Neptune is the small blue disk that can be seen from Earth. It is the 8th planet from the Sun and is called the "Ice Giant" planet. It was Discovered on September 23, 1846 and named for the Roman God of the sea because of its blue-green color. The mass is approximately 17 times the size of Earth. It makes one full rotation every 18 hours. Neptune has many more facinating features awaiting discovery.


Neptune is one of few planets that can be compared to the Earth. Like Earth it has visible weather patterns and clouds. It is also has a tilted axis. Compared to Earth it is almost 17 times larger. Because of the increased mass it takes about 165 years to orbit the Sun.


Neptune's Diameter is 30,750 miles. It was visited by Voyager 2 on August 25, 1989. Neptune's blue color is largely the result of absorption of red light by methane in the atmosphere but there is some additional as-yet-unidentified chromophore which gives the clouds their rich blue tint.



Neptune's atmosphere is made of 79% hydrogen, 18% helium, 3% Methane, Ammonia, others. Like Saturn it has a planetary ring system. The rings consist of ice coated with silicates or carbon-based material. This combination gives them thier reddish color. The three main rings are Adams Ring, Le Verrier Ring, and Galle Ring.


Neptune was first observed on December 28, 1612 and then again on January 27, 1613. Galileo, one of its observers,would have most likely declared Neptune a planet if clouds had not covered the sky on the days after observation. Neptune has many clouds but one of its more interesting is named the Scooter. It is called this because the small dark spot in the southern hemisphere and a small irregular white cloud zip around Neptune every 16 hours. Another fascinating feature is The Great Dark Spot. It rotates about 30 degrees with every rotation, though the spot has faded it is predicted to return.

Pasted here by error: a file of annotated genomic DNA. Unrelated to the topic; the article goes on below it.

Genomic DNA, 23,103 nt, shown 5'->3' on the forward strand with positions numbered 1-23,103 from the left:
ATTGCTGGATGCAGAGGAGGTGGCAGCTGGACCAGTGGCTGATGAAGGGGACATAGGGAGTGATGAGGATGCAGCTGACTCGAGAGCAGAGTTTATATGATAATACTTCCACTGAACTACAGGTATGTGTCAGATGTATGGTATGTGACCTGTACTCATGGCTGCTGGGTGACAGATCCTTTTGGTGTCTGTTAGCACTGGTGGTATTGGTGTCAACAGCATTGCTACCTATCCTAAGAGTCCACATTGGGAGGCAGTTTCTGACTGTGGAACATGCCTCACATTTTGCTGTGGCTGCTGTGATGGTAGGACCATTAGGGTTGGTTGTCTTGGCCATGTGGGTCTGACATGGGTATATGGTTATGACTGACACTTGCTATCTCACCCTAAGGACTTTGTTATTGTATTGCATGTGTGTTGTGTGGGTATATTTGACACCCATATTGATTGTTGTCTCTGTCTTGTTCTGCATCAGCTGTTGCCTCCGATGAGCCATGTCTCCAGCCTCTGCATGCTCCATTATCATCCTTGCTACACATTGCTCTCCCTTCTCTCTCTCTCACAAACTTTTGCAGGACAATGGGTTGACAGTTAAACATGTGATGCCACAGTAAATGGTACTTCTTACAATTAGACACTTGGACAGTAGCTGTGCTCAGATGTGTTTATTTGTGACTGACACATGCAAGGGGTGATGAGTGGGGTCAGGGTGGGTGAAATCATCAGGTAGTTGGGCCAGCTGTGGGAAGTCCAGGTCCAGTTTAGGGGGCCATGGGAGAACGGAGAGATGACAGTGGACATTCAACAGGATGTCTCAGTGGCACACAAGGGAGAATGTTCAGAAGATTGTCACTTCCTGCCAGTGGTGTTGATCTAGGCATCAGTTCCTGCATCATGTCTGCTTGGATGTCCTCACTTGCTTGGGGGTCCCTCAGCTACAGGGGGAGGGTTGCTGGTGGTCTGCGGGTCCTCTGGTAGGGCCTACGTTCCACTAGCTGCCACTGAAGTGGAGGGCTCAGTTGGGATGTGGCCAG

Neptune moon Triton

Neptune has 13 known satellites. Its biggest is named Triton. Of the 13 only 7 including Triton have been named. The other 6 are Naiad, Thalassa, Despina, Galatea, Larissa, Proteus and Nereid.


Bakich, Michael. The Cambridge Planetary Handbook. Madrid, Spain: Cambridge University Press, 2000.

Burgess, Eric. Uranus & Neptune: The Distant Giants. New York: Columbia University Press, 1988.

"The Planet Neptune: A Mysterious Stormy Gas Ball." 2006. Space Today. 18 Feb 2009 <>.

"Neptune." Wikipedia. 13 February 2009, at 19:25. Space Today. 18 Feb 2009 <>.

Arnett, Bill. "Neptune." 2004 Sep 2 . 16 Feb 2009 <>.

Neptune Fiction
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